- For smart phones in particular, displaying traditional documents is largely impractical because of screen size, even with special reader applications that are capable of opening those documents. This challenge is not nearly as great with tablets, so anticipating which mobile-user audience you aim to support is critical when strategizing your display options.
- Portable Document Format (PDF) no longer seems to be the ubiquitous and reliable "medium of exchange" in the mobile world as it has been in the desktop and laptop worlds. Although most mobile browsers can display PDF in one way or another, downloading a PDF document onto a mobile device often requires a special PDF reader app, and the process isn't nearly as straightforward.
- Downloading or caching content becomes particularly important if one wants to view something later when not within range of an accessible wi-fi network. Other tactics may become necessary, such as e-mailing documents to yourself while visiting a site, but you may need to open them from a laptop or desktop.
- The new common denominator for successfully displaying content across all or most devices is the combination of HTML and CSS (cascading style sheets). Within a set of rapidly evolving best practices, one can design content and basic navigation, as well as do automatic device detection, in a way that successfully accommodates most devices. E-readers also fall into this general category.
- The new challenge for content creators is asking ourselves what types of HTML-based content to create, and what it will look like (worst case) on the tiny real estate of smart phones. For example, should we create special, mobile-only versions of our Web sites that have a limited amount of content to display? Can (or should) we convey that content with text, images, and video only, and avoid downloadable documents (which many of us use as marketing pieces and in our professional productions)? And how will our content look on each kind of device — especially if we're aiming for a "one-source-fits-all-gracefully" approach?
- Fortunately, authoring systems such as Dreamweaver 5.5 can do much of the "heavy lifting" in helping us simulate each type of output display as we're designing content. Dreamweaver 5.5 lets us see how the same content would appear side by side on different screen sizes, resolutions, and browsers. A few other types of authoring systems (and various free tools) are finally starting to incorporate this capability. As they do, the burden will begin to shift from the content creators to the authoring systems to keep track of and handle many of the variables.
- When it comes time to graduate to an app, instead of attempting to create one-source-fits-all, HTML-based content, we have a choice between Web apps and native apps. Native apps benefit from the ability to target specific devices and operating systems (e.g., iOS or Android) to produce the most optimized, feature-rich user experience. Web apps have the advantage of being platform, device, and browser independent, but also tend to be a bit more restricted and less powerful in certain ways. Working with an app developer to implement the desired features and functions is much easier once we've had exposure to more of the terminology and a few simulation tools (see the presentation for details).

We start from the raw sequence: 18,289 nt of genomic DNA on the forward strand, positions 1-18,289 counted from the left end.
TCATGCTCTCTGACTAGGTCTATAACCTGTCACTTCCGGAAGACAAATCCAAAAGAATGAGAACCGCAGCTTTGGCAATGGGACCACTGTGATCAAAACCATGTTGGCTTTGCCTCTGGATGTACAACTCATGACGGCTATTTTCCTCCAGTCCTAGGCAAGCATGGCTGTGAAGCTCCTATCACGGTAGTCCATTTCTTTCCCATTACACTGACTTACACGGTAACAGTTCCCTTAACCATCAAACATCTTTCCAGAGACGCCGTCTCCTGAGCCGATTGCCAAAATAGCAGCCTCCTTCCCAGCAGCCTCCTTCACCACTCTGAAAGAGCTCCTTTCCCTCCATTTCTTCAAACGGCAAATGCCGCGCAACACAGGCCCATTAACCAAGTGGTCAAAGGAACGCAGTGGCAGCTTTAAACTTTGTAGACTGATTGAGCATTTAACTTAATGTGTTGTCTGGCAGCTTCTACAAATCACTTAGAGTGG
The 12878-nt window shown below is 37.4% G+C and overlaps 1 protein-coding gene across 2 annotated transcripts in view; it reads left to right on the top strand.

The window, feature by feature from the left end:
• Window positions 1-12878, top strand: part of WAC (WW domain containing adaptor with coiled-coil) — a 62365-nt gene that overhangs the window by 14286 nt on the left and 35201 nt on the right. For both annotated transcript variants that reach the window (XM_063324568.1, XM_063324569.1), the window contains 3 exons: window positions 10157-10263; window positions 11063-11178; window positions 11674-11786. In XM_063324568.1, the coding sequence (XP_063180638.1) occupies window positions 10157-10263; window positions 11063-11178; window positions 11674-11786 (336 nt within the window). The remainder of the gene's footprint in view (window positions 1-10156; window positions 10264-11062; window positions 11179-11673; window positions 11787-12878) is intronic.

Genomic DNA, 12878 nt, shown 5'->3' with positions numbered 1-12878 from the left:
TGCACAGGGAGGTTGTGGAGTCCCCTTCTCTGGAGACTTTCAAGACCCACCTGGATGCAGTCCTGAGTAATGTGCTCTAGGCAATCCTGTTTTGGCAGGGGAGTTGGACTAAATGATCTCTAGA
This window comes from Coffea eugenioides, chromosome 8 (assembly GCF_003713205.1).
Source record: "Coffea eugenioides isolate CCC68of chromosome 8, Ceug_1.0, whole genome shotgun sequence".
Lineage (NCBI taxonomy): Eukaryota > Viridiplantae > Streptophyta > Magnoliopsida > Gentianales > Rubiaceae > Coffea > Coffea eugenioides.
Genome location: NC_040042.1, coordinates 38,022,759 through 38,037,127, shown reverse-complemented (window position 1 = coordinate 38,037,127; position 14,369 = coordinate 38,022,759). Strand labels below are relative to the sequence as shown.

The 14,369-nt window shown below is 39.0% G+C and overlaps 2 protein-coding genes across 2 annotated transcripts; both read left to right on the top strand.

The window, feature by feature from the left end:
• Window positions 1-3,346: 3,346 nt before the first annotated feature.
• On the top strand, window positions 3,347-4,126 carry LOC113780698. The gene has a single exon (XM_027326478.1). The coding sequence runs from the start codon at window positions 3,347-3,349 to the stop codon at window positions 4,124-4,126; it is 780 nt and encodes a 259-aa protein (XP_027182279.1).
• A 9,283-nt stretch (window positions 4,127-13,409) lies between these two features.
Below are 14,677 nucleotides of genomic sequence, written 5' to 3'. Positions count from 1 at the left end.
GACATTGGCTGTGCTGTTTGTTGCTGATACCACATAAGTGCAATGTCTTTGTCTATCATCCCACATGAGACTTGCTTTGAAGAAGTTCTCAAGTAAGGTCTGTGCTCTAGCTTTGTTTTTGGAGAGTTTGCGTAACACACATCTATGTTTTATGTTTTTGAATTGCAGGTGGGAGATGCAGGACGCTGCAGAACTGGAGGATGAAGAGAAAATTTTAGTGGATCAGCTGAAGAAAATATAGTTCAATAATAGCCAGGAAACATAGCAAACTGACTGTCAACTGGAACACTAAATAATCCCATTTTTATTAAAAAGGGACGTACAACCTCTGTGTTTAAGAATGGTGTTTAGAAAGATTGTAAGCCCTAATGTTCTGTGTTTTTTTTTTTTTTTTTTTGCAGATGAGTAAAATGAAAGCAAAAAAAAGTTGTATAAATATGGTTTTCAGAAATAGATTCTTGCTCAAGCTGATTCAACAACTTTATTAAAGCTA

See below to access the presentation, which covers many of the fine points on these concepts and more, and includes Randy's and Lana's contact details.
Downloads & Resources
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Download Randy's and Lana's updated presentation:
Randy Scovil has taught computer science at Cuesta College and Cal Poly for over ten years. He is an active mobile developer and Chief Instigator of Yes We Do Apps, which develops apps for both the iOS and Android platforms. He taught some of the first college courses in mobile development in the country, with full-semester courses in both iOS and Android. He developed the iOS and Android apps for Cuesta College, among the first in the nation by a community college. Randy has an extensive media and marketing background, having worked in broadcasting for over 25 years, primarily as a program and marketing director for large-market radio stations. He was the play-by-play voice of Cal Poly Athletics for ten years and is the co-creator of the Cuesta TV project. He also served on the Softec Board of Directors for eight years. Randy received his Master’s Degree in Computer Science from Cal Poly and a B.A. in Telecommunications and Film from San Diego State University.
Lana Rausch trained in graphic design in the Bay Area at California College of the Arts and has been a graphic designer for over 15 years. As lead print designer at Cuesta College, she made the change to Web designer when Cuesta’s site was redone from the ground up. She has garnered numerous design awards and has spoken at technology conferences about web design and content management systems. She is employed at Cuesta College and is the owner of LR Design.